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Business Ethics

Artificial Ethics May Make Poor Choices

Whether or not AI can become powerful enough to follow its own rules is still an open question

We’ve all heard about computers that make poor ethical choices. One of the most memorable is HAL 9000 in the 1968 classic, 2001: A Space Odyssey. In the film, HAL kills four humans and attempts to kill a fifth. The concurrently written book elaborates on HAL’s murderous plans, explaining that they were due to HAL’s inability to properly make the correct ethical choice: lie to the humans or kill them (and, thus, no longer be forced to lie to them). Poor HAL 9000! If only people had developed a new field of academic inquiry in time to help him (or should we say, “it”?) make better fictional ethical choices! Putting aside Hollywood’s imaginary universes, the real need for the new…

Streetcar in Toronto, Ontario, Canada

The “Moral Machine” Is Bad News for AI Ethics

Despite the recent claims of its defenders, there is no way we can outsource moral decision-making to an automated intelligence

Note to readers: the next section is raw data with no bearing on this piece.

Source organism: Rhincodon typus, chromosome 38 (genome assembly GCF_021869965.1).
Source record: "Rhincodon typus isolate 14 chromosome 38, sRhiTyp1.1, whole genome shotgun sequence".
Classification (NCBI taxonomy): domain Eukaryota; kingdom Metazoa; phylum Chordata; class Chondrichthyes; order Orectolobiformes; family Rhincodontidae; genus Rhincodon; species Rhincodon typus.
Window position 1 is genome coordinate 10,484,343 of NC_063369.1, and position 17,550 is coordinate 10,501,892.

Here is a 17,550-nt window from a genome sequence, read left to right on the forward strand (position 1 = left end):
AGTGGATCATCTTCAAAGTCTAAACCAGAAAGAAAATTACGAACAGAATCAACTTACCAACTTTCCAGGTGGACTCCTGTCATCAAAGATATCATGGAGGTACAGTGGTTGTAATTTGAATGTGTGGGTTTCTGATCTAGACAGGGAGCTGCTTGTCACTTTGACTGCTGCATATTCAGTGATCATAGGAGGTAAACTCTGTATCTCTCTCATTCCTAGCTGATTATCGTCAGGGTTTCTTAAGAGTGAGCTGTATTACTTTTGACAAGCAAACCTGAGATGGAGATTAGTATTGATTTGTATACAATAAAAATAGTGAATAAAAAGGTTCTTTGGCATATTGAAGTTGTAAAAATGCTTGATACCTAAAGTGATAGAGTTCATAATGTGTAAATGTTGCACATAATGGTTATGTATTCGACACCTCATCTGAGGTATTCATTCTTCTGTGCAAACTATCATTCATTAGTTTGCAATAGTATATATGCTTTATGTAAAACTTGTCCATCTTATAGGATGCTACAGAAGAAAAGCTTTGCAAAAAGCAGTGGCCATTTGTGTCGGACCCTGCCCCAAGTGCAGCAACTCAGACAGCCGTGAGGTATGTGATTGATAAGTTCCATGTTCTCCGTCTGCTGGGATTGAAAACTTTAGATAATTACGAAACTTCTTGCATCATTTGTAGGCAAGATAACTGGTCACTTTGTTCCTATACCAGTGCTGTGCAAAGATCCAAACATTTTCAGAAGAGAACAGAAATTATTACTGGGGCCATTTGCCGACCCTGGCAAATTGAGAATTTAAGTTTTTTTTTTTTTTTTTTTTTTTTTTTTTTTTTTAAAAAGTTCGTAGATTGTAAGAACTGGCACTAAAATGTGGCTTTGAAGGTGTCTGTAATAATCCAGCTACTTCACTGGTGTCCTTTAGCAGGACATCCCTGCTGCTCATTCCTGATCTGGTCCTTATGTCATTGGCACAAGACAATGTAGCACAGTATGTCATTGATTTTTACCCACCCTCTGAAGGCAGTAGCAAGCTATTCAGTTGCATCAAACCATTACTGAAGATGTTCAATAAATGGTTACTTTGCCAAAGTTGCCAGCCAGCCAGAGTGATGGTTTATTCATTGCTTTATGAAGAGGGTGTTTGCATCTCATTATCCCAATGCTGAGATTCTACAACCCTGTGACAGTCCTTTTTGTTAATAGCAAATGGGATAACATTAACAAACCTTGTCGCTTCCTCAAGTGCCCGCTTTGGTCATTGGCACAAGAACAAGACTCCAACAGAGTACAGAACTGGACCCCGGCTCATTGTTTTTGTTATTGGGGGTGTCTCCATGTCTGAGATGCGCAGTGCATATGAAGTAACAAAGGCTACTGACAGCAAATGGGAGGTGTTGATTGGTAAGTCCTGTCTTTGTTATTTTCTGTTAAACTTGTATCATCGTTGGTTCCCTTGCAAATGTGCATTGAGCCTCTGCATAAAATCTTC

Here’s the dilemma: The Moral Machine (the Trolley Problem, updated) feels necessary because the rules by which we order our lives are useless with automated vehicles. Laws embody principles that we apply. Machines have no mind by which to apply the rules. Instead researchers must train them with millions of examples and hope the machine extracts the correct message… 

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The difference between right and wrong

Will Self-Driving Cars Change Moral Decision-Making?

It’s time to separate science fact from science fiction about self-driving cars

Irish playwright John Waters warns of a time when we might have to grant moral discretion to computer algorithms, just as Christians now grant to the all-knowing but often inscrutable decrees of God. Not likely.

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